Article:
Thursday, January 11, 2007

The Heart of Delhi

Today was our first day completely on our own. Reed was at the embassy, Christian went from school to a friends house, leaving Angie the opportunity to relax and have some of her girlfriends over to share some wine. With that in mind, Alex and I took advantage and got up early to go explore the city.

Namely, Old Delhi, a district in the northwest portion of the city featuring very few things that have changed over the past few hundred years. It took about 40 minutes for our driver to get us across town.

During the ride, we finally came across our first heavy traffic that decided to share the road with some cows. One decided to leave a cow-pie between a pair of cars in front of us. I later learned that there isnt much worry about the roads being overrun with dung thanks to a little kown fact: the dung is a popular commodity. Children and beggars who already walk the traffic lanes looking for aid often make cleaning up the cow or camel's mess a priority.

Once enough of the excrement is gathered, it is dried and then sold cheaply as a substitute for firewood to India's poor. It is a sad truth, but much of the population here survives within very harsh conditions. The dried dung is often the only means to produce heat for these people.

Once I arrived at Old Delhi, I was able to witness many of the very citizens who probably must make use of such measures. The easiest way to enter and get out of Old Delhi is to make use of the one of the two serious landmarks that rest at the perimeter of the area. There is the amazingly huge, 17th Century imperial capital known as the Red Fort and across the street rests Jama Masjid, India's (and one of the world's) largest and most breathtaking mosques. Realizing that the sprawling Red Fort could take up and afternoon all by itself, Alex and I decided to save that tour for a future date.

Our driver dropped us off literally at the foot of the mosque's entryway. This being my first experience with a Islamic house of worship, I'll be forever spoiled. I doubt I will ever again visit a mosque on par with this landmark. Completed in 1656, the mosque took 6 years to build with the use of 5,000 builders. The mosque is made of beautiful red sandstone and marble with towers stretching over 200 feet into the air. Resting between the climbing towers is the massive, onion shaped dome which is the anchor to the entire site.

Upon our arrival, we climbed the stone steps leading up to the mosque. At the top, it became clear that before we entered the mosque's sprawling courtyard we would need to remove our shoes. Carrying them with us, we entered. We didn't actually go into the main building under the dome, nor climb any of the towers. I only later learned that this would have been perfectly acceptable after a short purification ceremony.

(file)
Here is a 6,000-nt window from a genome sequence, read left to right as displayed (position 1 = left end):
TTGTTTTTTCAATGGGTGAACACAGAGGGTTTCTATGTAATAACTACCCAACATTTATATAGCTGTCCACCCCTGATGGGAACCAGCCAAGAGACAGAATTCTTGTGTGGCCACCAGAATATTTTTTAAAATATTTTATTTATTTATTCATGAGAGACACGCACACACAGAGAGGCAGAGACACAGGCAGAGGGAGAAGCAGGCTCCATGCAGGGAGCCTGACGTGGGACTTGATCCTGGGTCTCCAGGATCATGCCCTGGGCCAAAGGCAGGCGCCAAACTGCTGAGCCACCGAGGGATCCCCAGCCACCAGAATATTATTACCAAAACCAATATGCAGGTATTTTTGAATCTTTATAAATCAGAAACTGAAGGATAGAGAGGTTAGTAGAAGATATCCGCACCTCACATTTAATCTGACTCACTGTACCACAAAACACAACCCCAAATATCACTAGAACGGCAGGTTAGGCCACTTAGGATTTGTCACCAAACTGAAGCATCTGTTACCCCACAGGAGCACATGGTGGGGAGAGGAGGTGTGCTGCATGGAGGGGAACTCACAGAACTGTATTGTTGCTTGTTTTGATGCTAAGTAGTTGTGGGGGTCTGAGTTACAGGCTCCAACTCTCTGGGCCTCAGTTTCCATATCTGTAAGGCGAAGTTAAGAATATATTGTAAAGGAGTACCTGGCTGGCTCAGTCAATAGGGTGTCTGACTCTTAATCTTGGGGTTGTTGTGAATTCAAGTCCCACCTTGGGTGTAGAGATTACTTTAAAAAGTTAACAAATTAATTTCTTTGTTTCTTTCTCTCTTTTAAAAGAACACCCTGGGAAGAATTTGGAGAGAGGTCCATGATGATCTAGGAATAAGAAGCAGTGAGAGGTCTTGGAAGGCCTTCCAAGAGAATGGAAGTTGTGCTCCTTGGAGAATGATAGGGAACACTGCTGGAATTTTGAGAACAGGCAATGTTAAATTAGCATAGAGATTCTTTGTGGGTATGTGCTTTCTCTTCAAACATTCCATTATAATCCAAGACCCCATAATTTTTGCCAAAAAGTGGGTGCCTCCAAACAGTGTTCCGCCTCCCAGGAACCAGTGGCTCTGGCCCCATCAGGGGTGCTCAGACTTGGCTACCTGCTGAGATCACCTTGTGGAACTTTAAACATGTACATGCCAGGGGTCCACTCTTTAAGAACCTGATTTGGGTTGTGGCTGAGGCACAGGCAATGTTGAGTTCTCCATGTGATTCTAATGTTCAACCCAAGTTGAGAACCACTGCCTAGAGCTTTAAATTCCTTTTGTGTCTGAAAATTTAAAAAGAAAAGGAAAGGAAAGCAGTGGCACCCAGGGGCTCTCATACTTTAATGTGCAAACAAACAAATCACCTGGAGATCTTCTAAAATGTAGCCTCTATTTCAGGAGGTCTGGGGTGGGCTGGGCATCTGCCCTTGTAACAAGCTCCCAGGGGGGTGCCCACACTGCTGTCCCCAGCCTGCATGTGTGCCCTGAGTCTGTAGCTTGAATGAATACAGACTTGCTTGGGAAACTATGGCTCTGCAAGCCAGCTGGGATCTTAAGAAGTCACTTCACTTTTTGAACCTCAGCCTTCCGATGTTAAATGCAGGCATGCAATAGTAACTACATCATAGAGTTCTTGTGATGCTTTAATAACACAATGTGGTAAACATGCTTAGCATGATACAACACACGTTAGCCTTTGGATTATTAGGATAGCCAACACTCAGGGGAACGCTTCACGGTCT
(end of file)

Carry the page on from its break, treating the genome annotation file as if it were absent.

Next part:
When I return to visit the Red Fort, I'll probably go back and make the climb as I was made to understand that the view from the towers is the only way to truly appreciate the architecture. Instead, Alex and I stayed in the main central courtyard. Don't think courtyard like a park with grass, this was all still very much a part of the mosque, completely made of carved sandstone and marble. The courtyard is probably about 3 football fields in size and provides the space needed for the masses to come during prayer hours. When we first walked through one could see maybe a few dozen people near the front of the mosque with their prayer rugs, but on our first attempt to cross back through we were quickly informed that the mosque was closed for about 45 minutes for afternoon prayer.

While the mosque and Red Fort are amazing structures filled with a richness of history and reverence, the rest of Old Delhi lies in complete contrast. The city streets were the craziest I have ever seen, moreso than any wild west film. The streets are packed with people, rick-shaws, bicycles, mopeds, the occasional large animal such as a horse or donkey, all crammed into these thin streets. The sides of the streets are crammed with all sorts of market fronts selling everything from local foods to handmade tin (not just a claim, as I would watch a young boy heating a piece over a small fire while perfecting his families' age old craft), to burkas and jewelry.

I really had to be on my toes while getting through the market, lest I get my foot ran over by a biker or get knocked down. My first monkey siting was today as well. A pair of the little chimps were spotted making there way across some really sad looking telephone wires crossing the rooftops.

For those who arrive at New Delhi seeking something exotic and are perhaps let down compared to the tales they may have heard, Old Delhi is the place that fulfills the word foreign in every sense of the word.

1 comment:

Big sista said...

My goodness you write well! Your adventures sound so exciting! Stay away from those monkeys though. Be sure to have Reed tell you the story about the Indian who was malled by one right outside the gates of his home. Bryce has been keeping up with your blogs and is so envious. I'm sure he'll follow in your footsteps when he goes off to college and visit the exotic lands, that you have so vividly described in your blogs. Have fun sweetie. We love you so much!